MEAM.Design - MAEVARM - Getting Started in OS X

Install Xcode

Download and install the latest Xcode Tools from the Apple Developer Connection (note - you will need to register for a free ADC account). You could also install these from the DVD that came with your machine, if you have it.

Note: If you install Xcode 4.3 or above, you will also need to do the following:
1. Start XCode, and open "Preferences..." from the "XCode" menu.
2. Switch the "Downloads" tab, then click the "Install" button on the "Command Line Tools" row.
If you have Xcode 5.1: 1. Go to Xcode -> Open Developer Tools -> More Developer Tools... 2. Download and Install "Command Line Tools"

Install CrossPack

Download and install the latest AVR CrossPack from

Install DFU Programmer

1. Download this zip file, and unzip the folder.

2. Open terminal and change into the dfu_programmer_install folder. Most likely accomplished with:

cd ~/Downloads/dfu_programmer_install

3. In terminal, type the following:


4. Enter your password, and watch for a successful installation. If you run into trouble, blame Uriah. If you don't run into trouble, thank Uriah.

Compile some sample code

Option 1

1. Download the default Makefile (right-click, save as...), then remove the .txt extension

2. Download this starter program mainc

3. Place the Makefile and main.c file in a folder, and navigate terminal to that folder

4. In terminal, execute:


5. you should see a line that looks something like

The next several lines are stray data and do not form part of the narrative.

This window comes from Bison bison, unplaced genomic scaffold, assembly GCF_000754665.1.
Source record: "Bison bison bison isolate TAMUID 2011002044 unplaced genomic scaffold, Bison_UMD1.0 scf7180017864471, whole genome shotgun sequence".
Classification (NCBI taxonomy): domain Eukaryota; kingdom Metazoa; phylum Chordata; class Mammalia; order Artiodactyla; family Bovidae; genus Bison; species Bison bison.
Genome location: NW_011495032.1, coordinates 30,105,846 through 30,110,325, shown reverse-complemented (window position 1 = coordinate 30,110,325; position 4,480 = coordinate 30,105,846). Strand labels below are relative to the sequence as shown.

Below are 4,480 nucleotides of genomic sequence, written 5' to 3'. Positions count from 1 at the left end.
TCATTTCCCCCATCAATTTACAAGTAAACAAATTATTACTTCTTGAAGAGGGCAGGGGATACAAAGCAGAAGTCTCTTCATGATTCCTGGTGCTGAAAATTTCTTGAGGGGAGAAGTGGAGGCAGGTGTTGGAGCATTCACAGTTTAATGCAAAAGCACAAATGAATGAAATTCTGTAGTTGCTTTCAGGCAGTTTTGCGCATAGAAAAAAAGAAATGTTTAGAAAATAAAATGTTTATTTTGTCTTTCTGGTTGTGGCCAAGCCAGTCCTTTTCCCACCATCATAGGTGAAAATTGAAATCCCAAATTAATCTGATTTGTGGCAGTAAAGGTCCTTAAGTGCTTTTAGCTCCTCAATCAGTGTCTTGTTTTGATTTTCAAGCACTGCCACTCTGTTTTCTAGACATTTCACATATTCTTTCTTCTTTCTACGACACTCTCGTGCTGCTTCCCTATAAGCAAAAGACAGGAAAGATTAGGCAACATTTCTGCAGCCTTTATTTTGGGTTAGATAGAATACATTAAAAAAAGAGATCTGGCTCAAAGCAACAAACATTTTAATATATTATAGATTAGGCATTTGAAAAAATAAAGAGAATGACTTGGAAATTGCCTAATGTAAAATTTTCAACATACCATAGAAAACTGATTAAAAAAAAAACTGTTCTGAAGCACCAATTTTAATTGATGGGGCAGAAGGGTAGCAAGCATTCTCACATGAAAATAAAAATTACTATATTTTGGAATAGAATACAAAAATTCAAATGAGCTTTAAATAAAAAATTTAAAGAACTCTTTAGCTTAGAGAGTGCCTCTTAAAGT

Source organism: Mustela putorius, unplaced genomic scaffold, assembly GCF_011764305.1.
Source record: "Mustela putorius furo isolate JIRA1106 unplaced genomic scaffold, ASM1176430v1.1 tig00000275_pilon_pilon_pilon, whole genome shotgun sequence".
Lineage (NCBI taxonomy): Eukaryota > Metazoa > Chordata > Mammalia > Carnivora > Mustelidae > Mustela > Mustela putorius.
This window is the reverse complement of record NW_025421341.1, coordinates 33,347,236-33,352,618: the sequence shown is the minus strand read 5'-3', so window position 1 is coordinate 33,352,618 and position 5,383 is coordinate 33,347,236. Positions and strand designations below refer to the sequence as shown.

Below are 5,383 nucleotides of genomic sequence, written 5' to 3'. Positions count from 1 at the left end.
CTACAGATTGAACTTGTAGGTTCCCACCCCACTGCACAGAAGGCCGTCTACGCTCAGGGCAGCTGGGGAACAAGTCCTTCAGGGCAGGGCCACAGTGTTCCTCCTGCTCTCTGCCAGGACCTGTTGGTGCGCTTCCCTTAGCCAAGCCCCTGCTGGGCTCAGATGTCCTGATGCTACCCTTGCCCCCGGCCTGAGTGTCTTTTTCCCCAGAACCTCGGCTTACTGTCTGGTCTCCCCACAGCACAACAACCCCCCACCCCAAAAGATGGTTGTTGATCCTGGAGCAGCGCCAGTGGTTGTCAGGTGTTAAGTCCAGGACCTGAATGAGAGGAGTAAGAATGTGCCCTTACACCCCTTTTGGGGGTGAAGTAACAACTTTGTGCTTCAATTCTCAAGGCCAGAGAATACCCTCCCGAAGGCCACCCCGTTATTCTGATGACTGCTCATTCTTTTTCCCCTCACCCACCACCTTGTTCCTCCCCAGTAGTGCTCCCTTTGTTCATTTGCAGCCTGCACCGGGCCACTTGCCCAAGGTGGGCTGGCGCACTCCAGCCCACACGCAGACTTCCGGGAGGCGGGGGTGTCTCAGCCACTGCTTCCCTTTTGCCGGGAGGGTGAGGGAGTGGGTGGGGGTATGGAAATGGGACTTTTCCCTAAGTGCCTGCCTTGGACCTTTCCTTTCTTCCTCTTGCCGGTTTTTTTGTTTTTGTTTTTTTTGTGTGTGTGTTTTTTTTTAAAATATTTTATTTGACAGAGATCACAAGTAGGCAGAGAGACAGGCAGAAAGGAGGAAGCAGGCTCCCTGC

avr-gcc -Wall -0s - DF_CPU_16000000 -mmcu-atmega32u4 -c main.c -o main.o

Option 2

1. Download the template code

2. Place your source files (*.c) in atmega/src folder

3. Place your header files (*.h) in atmega/inc folder

4. Navigate terminal to atmega folder and execute:


5. You should see some information about your compiled files and memory usage and the last line should be

[>-----Build Successfully-----<]

Upload your code

1. Connect the microcontroller to the computer, hold the onboard button until the green LED is on (about two seconds), then release, leaving the orange LED illuminated.

2. Execute the following in terminal

make flash

3. You should see a number of messages that indicate that this works. If it does not work, check the connection, and check to make sure the switch is in load and press the reset button.

SAAST CAN STOP HERE. See Andrew or Adrian with questions

Upload pre-compiled code to your M1

If you have a pre-compiled .hex file that you want to load onto your M1, you will need to run dfu-programmer manually, like this:

dfu-programmer atmega32u4 erase
dfu-programmer atmega32u4 flash file.hex

where file should be replaced with the name of the pre-compiled code that you wish to upload.

Running your code

1. Tap the onboard button for less than two seconds, the orange LED should turn off, and your code should run.

But wait, there's more (NOTE THAT THIS IS OPTIONAL)

You can configure Xcode such that you'll never need to use terminal again! It won't be easy but the setup involves pointing Xcode to an outside compiler (in this case, Cross-Pack) and an outside programmer (in this case dfu-programmer) via the custom makefile. Here is the basic (but incomplete) outline for how to do it:

1. Create an Xcode project, and import your main.c file, m_general.h, and the makefile mentioned above.

2. In Xcode, right-click on "Targets" in the list on the left side, and select Add -> New Target... Click on "Other" and create an External Target.

3. Name it "build" and make sure to add it to your current project.

4. In the target settings,

a) for "Build Tool:" enter "/usr/bin/make"
b) for "Arguments:" enter "all"
c) for "Directory:" enter the name of the folder where your makefile resides, if this is a subfolder of your project folder. Otherwise, leave this blank.